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Originally published Thursday, March 17, 2011 at 9:09 PM

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Larry Stone

Ted Simmons has done just about everything in baseball but win a championship

Mariners senior adviser brings wealth of experience in hopes of finally getting a championship ring.

Seattle Times baseball reporter

PEORIA, Ariz. — On June 8, 1993, while working in his office at Three Rivers Stadium, Ted Simmons suffered a heart attack. He would tell reporters he thought he was going to die.

Less than three weeks later, Simmons resigned his pressure-packed job as general manager of the Pittsburgh Pirates, and reassessed his life. Simmons was 43 years old, barely five seasons removed from a 21-year playing career many still believe should land him in the Hall of Fame.

For starters, he quit his 2 ½-pack-a-day ("three or 3 ½ packs on a bad day," he admitted) cigarette habit.

"All the vices a person could have at age 40, still perceiving themselves as bulletproof, I had," Simmons says now. "And I realized if I wanted to be around for grandchildren and that sort of stuff, I had to change my life, and I did. At my pace back then, with my lifestyle, I wouldn't have made it."

That abrupt lifestyle change propelled Simmons to a multifaceted career in the front office and dugout that will make him an invaluable counselor to Mariners general manager Jack Zduriencik ... the same Jack Zduriencik who was Simmons' scouting director with the Pirates.

Simmons, hired in November as a senior adviser to Zduriencik, has done it all. As a player, he was in eight All-Star Games and played in Game 7 of a World Series. As GM, he had the Pirates within one inning of a World Series berth before the Braves rallied in Game 7 of the 1992 NLCS.

Following his resignation as GM, Simmons had a stint as an adviser to Cleveland GM John Hart (and watched the Indians make it to — and lose — two World Series during his tenure). He was director of player development for the Cardinals, ran the minor leagues for the Padres as well as taking a turn advising San Diego GM Kevin Towers. And for the past three seasons, he put the uniform back on and was bench coach for the Brewers and Padres.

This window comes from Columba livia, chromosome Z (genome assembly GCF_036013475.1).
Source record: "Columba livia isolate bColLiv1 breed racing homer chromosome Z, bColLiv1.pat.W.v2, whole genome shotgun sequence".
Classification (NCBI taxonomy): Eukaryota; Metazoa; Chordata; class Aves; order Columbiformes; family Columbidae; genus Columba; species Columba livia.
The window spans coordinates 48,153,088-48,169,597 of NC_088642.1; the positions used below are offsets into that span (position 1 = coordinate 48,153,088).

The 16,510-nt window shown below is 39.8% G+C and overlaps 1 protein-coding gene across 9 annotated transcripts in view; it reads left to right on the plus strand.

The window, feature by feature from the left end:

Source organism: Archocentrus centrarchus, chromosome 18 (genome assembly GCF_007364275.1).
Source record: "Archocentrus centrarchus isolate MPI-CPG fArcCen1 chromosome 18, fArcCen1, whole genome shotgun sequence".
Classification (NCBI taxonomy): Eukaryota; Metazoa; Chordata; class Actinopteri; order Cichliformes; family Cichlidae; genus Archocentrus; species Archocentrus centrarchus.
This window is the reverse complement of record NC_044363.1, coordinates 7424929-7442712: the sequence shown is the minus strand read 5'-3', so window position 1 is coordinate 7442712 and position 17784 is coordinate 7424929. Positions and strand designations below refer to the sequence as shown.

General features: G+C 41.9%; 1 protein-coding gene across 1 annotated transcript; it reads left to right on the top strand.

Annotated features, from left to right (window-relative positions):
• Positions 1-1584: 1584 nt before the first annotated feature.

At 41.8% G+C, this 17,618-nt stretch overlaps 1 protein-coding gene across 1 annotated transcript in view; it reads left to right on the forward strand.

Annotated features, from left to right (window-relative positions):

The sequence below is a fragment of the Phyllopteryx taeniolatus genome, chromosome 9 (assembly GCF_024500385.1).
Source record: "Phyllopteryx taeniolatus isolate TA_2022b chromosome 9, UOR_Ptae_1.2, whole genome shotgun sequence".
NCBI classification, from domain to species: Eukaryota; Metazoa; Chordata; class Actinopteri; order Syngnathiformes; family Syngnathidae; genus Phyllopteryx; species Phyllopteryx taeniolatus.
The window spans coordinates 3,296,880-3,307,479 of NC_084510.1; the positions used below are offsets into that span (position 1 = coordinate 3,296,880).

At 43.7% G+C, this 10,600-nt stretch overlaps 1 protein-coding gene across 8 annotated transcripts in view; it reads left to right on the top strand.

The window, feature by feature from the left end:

"In my experience, I've seen everything," he said. "I've done all these varied things, so I bring a perspective that not so many people have. When Jack asks me a question, I can take it and understand it from his position. I've been in that position. There's really nothing he can surprise me with. When you have a person like that, it's like having an alter-ego, of sorts."

The one thing Simmons hadn't done was manage, and he was ready to tackle that challenge. But despite numerous openings this offseason, he didn't get a sniff.

"I felt that told me all I needed to know about whether I was going to manage at the major-league level," he said.

There had been rumors Zduriencik was interested in Simmons for the Mariners managerial opening. He wasn't — but he coveted his former boss as an adviser, and Simmons was at a point where he was ready to listen. And the more he investigated the Mariners, the more he liked the situation he would be walking into.

"When a guy (Zduriencik) says to you, 'I'd like you to come over here and help me ... We've just lost 101 games, and you should be enthusiastic about that,' you're going to stop for a moment and look around, which I did. And I said, 'Yeah, this could change. This could change quickly.' "

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Simmons, in fact, is positively bullish on the Mariners' future. He loves what Zduriencik is building in the farm system through the draft; he thinks Eric Wedge is the perfect manager for this club ("He has spine"); and he believes there is enough burgeoning talent to turn the team into a winner.

"That's part of the reason why when Jack called and asked me about this, I was interested," he said. "There's no mistaking what's going on at the minor-league level here, and the kind of people they have and the kind of people they're drafting."

Simmons also feels the Mariners have the financial capacity to sustain success.

"The nice thing about this organization, as opposed to some of the others I've been with, whether is was San Diego, Pittsburgh or Cleveland, this organization has capacity," he said. "By that I mean, if we make it better, they can make it happen. We were always making it better, but they were always having to turn it over because they couldn't make it happen. This place is different."

Simmons has been on the losing end of three World Series (one as a player with Milwaukee, two as a Cleveland executive), not to mention that bitter NLCS loss with Pittsburgh and another playoff loss as a Brewer.

The pursuit of a championship ring remains, at age 61, a motivation, especially after being oh so close in 1997 with Cleveland, which couldn't hold a ninth-inning lead over Florida in Game 7.

"I still remember (Craig) Counsell tied the game, I remember (Edgar) Renteria won it, and I will as long as I live, until that elusive World Series champion ring, as opposed to National League or American League champion, goes on my finger," Simmons said. "It's what I still pursue."

And now Simmons has brought that pursuit to Seattle.

Larry Stone: 206-464-3146 or lstone@seattletimes.com

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About Larry Stone

Larry Stone gives an inside look at the national baseball scene every Sunday. Look for his weekly power rankings during the season.
lstone@seattletimes.com

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